Rearward of threshing section 61 of the crop handling unit 15 is the separating section 51. The rotor 24 has mounted about its periphery diametrically opposed pairs of crop engaging blades (not shown). The forward portions of the blades cooperate with the separation grate 58, best shown in partial form in FIG. 4, to separate grain from the crop material as discussed in greater detail in previously mentioned U.S. Pat. No. 3,848,609 to Mortier. The blades are spirally mounted so as to urge crop material along its rearward helical path in cylindrical crop handling unit 15 while imparting a centrifugal force to the material as it is separated. Thus, the crop material which is passed through the cylindrical crop handling unit passes over the various concaves and grates which loosen and remove grain from the crop material which passes therethrough in a mat. The grain thus removed passes through the concaves and grates and lands on the grain pan 35. Crop material which does not gravitate through the concaves and grates is discharged through a discharge opening at the rear portion of the separating section 51 defined by the rear edge of grate member 59, the lower portion of the separating grates 58 and the lower edge of the upper portion of the separating grate (not shown). This opening then permits the discharge of crop material into the straw or beater assembly 40. Thus, when material being carried about the rotor 24 reaches the rear portion of the separation section 51 it is propelled by the crop engaging blades out of the opening and downwardly toward the first discharge beater 55. The grain that passes through grain sieve 36 lands on chute 74 which permits the grain to gravitate down into grain auger 75 which laterally transfers the grain to the vertically rising grain elevator 32 of FIG. 1 for ultimate deposit in the grain tank 34. The larger material, such as unthreshed heads commonly referred to as tailings, are discharged to the rear of sieve 36 by its reciprocating motion and directed by guide chute 76 into the tailings auger 77, best shown in FIG. 4. Tailings auger 77 laterally transfers the tailings to elevator 78 (shown in FIG. 1) which recirculates the tailings to the infeed section 45 where the infeed auger 46 directs them into the threshing and separating sections 51 and 61 again. The grain auger 75 and the tailings auger 77 are located in troughs 79 and 80, respectively, which are formed from a portion of the lower frame member 82.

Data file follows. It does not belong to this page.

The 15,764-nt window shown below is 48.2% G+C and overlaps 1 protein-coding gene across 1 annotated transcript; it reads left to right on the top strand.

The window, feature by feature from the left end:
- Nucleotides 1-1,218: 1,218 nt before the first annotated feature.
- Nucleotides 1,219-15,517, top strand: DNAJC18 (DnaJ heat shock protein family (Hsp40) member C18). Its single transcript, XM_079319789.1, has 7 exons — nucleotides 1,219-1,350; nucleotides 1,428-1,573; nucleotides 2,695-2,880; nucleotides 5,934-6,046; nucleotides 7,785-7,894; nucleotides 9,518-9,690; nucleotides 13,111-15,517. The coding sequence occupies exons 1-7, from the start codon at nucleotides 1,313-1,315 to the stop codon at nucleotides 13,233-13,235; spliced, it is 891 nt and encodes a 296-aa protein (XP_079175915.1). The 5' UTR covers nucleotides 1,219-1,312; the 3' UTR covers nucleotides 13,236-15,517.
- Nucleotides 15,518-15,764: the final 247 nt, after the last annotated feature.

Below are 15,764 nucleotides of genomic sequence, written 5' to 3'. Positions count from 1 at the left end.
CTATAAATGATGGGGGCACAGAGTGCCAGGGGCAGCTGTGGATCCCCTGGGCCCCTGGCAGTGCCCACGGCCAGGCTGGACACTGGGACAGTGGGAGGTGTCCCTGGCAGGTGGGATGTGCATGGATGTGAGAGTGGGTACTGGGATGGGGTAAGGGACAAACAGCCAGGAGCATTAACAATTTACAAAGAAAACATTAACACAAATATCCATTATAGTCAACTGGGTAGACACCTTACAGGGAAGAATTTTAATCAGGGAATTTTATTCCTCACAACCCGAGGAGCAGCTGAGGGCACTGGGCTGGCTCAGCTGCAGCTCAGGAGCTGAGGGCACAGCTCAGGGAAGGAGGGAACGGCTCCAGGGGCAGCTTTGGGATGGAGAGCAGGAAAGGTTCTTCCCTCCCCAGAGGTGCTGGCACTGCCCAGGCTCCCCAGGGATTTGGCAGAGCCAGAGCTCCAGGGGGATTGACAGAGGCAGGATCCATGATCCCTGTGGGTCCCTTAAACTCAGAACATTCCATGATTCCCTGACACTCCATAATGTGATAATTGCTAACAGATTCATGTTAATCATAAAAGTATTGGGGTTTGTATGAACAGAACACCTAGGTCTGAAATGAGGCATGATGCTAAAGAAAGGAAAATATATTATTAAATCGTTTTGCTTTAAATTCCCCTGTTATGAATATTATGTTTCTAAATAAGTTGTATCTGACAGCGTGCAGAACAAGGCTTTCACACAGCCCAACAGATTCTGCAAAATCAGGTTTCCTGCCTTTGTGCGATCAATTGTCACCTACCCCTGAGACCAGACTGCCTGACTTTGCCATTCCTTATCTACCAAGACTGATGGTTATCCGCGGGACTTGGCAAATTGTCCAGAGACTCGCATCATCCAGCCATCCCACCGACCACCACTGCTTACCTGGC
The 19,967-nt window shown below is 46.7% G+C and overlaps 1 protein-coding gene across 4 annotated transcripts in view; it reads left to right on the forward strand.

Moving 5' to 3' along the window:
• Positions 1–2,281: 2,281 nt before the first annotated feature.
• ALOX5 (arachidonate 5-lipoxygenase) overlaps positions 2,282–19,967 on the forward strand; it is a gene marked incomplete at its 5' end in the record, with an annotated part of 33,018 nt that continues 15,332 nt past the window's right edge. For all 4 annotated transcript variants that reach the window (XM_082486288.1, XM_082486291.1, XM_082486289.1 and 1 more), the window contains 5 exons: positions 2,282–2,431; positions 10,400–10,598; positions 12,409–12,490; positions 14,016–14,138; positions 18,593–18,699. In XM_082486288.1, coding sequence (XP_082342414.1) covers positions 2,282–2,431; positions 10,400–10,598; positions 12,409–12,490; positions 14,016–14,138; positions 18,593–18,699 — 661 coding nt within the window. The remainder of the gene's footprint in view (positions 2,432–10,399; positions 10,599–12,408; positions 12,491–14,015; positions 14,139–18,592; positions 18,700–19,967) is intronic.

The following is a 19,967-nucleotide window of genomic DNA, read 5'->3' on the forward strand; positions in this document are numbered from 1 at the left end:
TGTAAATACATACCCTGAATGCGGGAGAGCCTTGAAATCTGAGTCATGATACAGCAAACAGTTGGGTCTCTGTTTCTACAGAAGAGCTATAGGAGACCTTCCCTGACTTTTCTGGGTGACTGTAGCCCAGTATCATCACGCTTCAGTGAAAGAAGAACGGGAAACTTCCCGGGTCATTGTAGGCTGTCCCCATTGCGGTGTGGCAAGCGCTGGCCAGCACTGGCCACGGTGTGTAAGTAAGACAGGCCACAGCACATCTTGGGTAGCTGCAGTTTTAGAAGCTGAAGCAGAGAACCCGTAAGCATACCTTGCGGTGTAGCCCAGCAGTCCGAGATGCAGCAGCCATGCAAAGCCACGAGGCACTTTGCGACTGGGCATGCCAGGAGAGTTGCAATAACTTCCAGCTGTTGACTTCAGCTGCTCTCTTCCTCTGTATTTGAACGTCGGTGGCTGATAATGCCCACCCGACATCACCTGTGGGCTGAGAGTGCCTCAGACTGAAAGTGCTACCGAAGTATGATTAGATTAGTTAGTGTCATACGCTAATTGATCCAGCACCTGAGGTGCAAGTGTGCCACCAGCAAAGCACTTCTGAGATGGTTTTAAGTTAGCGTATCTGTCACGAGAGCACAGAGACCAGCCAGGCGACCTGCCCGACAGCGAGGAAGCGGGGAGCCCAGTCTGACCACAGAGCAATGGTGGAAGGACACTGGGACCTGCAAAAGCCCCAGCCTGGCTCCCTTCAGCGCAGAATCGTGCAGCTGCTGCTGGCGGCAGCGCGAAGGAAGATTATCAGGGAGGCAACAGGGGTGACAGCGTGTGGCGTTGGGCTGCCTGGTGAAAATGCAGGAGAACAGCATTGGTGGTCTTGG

The grain pan 35 and the sieves 36 and 37 are driven conventionally in their reciprocating or fore-and-aft directions by a series of belt and chain driven power transfer connections (not shown) from the main power output shaft (not shown) of the engine 41. The grain pan 35 is mounted to a pair of opposing cranks 83, only one of which is shown in FIG. 1. An eccentric crank 84 (FIG. 2) mounted about rotatable shaft 85 provides the driving force through links 86 and 87 to impart the reciprocating action to the grain pan 35 and sieves 36 and 37 in the manner which has standardly been practiced in the combine harvester industry. A stub shaft 88 connects link 87 and pivotal arm 89 to grain pan support member 90 (only one of which is shown in FIG. 2). Cranks 92 and 93 support the grain pan support member 90 and the sieve sub-assembly 94, respectively, at the rearward end of the combine.